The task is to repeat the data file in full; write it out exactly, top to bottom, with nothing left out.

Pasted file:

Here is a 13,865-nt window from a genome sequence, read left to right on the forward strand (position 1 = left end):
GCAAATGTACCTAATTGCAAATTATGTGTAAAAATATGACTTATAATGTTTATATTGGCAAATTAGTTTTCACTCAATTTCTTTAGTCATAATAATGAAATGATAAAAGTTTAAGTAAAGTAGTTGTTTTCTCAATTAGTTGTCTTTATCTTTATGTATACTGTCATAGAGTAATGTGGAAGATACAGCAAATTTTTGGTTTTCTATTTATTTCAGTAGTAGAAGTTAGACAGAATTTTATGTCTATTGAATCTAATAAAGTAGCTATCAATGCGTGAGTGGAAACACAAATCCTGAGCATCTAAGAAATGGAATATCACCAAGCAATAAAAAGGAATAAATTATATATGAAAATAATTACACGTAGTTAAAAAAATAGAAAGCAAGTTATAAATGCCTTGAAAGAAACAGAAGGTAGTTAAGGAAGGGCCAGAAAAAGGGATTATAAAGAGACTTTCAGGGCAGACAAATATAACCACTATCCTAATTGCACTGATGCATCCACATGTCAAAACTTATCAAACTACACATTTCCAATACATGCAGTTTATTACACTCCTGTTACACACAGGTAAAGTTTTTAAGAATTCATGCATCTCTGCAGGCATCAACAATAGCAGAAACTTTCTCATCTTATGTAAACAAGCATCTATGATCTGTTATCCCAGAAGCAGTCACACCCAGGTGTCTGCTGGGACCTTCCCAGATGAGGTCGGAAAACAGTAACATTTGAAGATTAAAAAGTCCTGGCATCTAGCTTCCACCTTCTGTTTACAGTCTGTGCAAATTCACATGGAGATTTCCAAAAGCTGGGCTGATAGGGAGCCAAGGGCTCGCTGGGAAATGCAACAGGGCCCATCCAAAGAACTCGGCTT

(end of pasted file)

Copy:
Here is a 13,865-nt window from a genome sequence, read left to right on the forward strand (position 1 = left end):
GCAAATGTACCTAATTGCAAATTATGTGTAAAAATATGACTTATAATGTTTATATTGGCAAATTAGTTTTCACTCAATTTCTTTAGTCATAATAATGAAATGATAAAAGTTTAAGTAAAGTAGTTGTTTTCTCAATTAGTTGTCTTTATCTTTATGTATACTGTCATAGAGTAATGTGGAAGATACAGCAAATTTTTGGTTTTCTATTTATTTCAGTAGTAGAAGTTAGACAGAATTTTATGTCTATTGAATCTAATAAAGTAGCTATCAATGCGTGAGTGGAAACACAAATCCTGAGCATCTAAGAAATGGAATATCACCAAGCAATAAAAAGGAATAAATTATATATGAAAATAATTACACGTAGTTAAAAAAATAGAAAGCAAGTTATAAATGCCTTGAAAGAAACAGAAGGTAGTTAAGGAAGGGCCAGAAAAAGGGATTATAAAGAGACTTTCAGGGCAGACAAATATAACCACTATCCTAATTGCACTGATGCATCCACATGTCAAAACTTATCAAACTACACATTTCCAATACATGCAGTTTATTACACTCCTGTTACACACAGGTAAAGTTTTTAAGAATTCATGCATCTCTGCAGGCATCAACAATAGCAGAAACTTTCTCATCTTATGTAAACAAGCATCTATGATCTGTTATCCCAGAAGCAGTCACACCCAGGTGTCTGCTGGGACCTTCCCAGATGAGGTCGGAAAACAGTAACATTTGAAGATTAAAAAGTCCTGGCATCTAGCTTCCACCTTCTGTTTACAGTCTGTGCAAATTCACATGGAGATTTCCAAAAGCTGGGCTGATAGGGAGCCAAGGGCTCGCTGGGAAATGCAACAGGGCCCATCCAAAGAACTCGGCTT